NASA satellite imagery from 2015 shows massive algal bloom in the Atlantic Ocean near New York Harbor and along the Jersey Shore and south shore of Long Island.
From: Stony Brook University
Published April 25, 2017 07:15 AM
Ocean warming since the 1980s is linked to the spread of toxic algae, according to a newly published study led by Dr. Christopher Gobler, marine science professor in the School of Marine and Atmospheric Sciences (SoMAS) at Stony Brook University.
Climate change is predicted to cause a series of maladies for world oceans including heating up, acidification, and the loss of oxygen. The study, published online in the April 24 edition of the Proceedings of the National Academy of Sciences and entitled, “Ocean warming since 1982 has expanded the niche of toxic algal blooms in the North Atlantic and North Pacific Oceans,” demonstrates that one ocean consequence of climate change that has already occurred is the spread and intensification of toxic algae.
A team of scientists led Dr. Gobler used high-resolution ocean temperature data along with the growth response of two of the most toxic algae in the North Atlantic and North Pacific Oceans called Alexandrium and Dinophysis. Their study demonstrates that since 1982, broad stretches of these ocean basins have warmed and become significantly more hospitable to these algae and that new ‘blooms’ of these algae have become common in these same regions. Alexandriumand Dinophysis present serious health concerns as they make neurotoxins and gastrointestinal toxins that can cause paralytic and diarrhetic shellfish poisoning in humans.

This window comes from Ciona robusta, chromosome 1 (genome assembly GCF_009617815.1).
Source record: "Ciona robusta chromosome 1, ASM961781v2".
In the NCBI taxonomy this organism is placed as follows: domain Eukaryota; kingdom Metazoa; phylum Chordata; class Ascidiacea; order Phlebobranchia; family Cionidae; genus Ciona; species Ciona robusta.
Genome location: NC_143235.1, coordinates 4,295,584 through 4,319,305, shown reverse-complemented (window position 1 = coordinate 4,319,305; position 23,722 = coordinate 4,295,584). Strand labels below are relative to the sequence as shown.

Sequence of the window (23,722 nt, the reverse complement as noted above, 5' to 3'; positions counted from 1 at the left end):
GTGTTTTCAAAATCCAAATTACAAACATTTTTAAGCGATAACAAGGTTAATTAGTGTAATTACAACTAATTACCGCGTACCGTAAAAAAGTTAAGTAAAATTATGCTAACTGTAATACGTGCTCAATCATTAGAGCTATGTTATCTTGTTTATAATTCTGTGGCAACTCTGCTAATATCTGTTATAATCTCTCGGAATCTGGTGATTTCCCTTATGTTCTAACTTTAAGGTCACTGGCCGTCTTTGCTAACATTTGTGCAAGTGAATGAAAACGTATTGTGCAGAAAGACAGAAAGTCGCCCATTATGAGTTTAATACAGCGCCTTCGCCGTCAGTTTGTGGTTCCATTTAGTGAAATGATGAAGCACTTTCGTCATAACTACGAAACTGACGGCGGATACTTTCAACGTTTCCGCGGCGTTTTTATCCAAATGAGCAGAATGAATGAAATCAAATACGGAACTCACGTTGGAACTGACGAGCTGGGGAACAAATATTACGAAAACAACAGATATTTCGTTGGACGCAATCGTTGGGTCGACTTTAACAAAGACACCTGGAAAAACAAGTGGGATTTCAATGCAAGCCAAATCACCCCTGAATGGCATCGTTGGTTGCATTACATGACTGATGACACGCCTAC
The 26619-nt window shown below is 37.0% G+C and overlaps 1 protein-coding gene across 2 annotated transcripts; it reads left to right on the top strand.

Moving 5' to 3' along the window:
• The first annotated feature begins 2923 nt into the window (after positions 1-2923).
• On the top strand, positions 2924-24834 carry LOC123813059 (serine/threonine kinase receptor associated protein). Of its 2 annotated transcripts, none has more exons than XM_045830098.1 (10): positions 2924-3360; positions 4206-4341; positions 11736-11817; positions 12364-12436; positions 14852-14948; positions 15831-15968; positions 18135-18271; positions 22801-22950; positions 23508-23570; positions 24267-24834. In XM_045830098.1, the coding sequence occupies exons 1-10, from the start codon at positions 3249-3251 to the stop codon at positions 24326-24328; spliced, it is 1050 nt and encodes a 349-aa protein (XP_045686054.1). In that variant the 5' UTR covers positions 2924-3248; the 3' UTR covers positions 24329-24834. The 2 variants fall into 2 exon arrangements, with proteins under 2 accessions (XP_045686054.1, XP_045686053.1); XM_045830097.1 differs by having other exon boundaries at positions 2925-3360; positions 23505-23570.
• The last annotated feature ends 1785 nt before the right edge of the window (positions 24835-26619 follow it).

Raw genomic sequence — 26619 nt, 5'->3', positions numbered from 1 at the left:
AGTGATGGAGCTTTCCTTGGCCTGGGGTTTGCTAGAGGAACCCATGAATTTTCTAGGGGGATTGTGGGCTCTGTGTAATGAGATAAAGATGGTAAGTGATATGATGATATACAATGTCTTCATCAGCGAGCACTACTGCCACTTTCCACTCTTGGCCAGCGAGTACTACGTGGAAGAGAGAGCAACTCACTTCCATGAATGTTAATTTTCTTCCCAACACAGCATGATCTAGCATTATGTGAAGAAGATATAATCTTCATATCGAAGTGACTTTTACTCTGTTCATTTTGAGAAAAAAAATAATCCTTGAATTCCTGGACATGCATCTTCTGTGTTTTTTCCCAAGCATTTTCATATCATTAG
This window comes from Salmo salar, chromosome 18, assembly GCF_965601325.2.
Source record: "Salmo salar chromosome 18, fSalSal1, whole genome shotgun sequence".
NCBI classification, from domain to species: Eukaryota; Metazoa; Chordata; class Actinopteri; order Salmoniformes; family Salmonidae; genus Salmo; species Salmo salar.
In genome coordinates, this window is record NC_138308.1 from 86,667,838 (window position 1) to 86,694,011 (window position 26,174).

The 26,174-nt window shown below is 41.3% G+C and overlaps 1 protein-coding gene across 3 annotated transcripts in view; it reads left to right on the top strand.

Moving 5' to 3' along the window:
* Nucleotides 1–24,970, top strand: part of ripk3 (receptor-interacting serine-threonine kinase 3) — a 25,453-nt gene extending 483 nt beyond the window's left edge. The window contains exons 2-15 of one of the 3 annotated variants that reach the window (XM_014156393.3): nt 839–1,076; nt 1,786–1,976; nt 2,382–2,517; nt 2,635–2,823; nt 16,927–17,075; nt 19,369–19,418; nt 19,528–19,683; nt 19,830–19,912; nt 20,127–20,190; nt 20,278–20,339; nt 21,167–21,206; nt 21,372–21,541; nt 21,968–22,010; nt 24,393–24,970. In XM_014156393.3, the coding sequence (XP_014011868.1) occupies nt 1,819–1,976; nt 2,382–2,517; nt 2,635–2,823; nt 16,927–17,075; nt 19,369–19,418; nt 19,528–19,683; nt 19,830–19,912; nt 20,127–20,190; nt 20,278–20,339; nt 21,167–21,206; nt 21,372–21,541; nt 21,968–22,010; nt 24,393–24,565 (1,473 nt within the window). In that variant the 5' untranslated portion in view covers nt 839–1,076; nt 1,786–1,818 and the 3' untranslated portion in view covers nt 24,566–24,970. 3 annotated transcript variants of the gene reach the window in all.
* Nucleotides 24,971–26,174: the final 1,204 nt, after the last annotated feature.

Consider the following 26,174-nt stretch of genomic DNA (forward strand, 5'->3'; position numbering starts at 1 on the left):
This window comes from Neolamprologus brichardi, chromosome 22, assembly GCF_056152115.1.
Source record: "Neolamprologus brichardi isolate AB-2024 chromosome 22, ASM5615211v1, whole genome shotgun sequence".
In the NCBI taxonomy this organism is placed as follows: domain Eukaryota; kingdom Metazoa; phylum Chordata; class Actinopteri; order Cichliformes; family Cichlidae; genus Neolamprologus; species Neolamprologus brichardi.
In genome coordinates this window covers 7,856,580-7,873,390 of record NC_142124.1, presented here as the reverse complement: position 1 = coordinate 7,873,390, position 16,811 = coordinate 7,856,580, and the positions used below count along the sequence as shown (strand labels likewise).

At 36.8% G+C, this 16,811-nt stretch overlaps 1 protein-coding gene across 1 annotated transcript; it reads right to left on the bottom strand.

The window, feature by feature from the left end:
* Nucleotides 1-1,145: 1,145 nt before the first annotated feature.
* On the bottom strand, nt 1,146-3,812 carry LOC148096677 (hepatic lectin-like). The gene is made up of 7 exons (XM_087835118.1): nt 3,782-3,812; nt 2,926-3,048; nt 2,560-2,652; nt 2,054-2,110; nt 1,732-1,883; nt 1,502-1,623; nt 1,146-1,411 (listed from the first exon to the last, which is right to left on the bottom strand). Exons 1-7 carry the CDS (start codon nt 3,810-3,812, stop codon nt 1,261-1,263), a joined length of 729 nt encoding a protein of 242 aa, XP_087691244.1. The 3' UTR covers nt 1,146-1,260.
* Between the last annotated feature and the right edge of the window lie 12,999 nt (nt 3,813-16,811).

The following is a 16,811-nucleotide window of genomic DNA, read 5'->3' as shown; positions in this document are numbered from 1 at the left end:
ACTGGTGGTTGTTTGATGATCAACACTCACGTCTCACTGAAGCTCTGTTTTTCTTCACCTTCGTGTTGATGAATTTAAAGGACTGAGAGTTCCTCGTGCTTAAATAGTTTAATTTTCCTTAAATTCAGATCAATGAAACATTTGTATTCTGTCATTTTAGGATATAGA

“Toxic or harmful algal blooms are not a new phenomenon, although many people may know them by other names such as red tides,” said Gobler. “These events can sicken or kill people who consume toxin-contaminated shellfish and can damage marine ecosystems by killing fish and other marine life.”
The problem is worsening.
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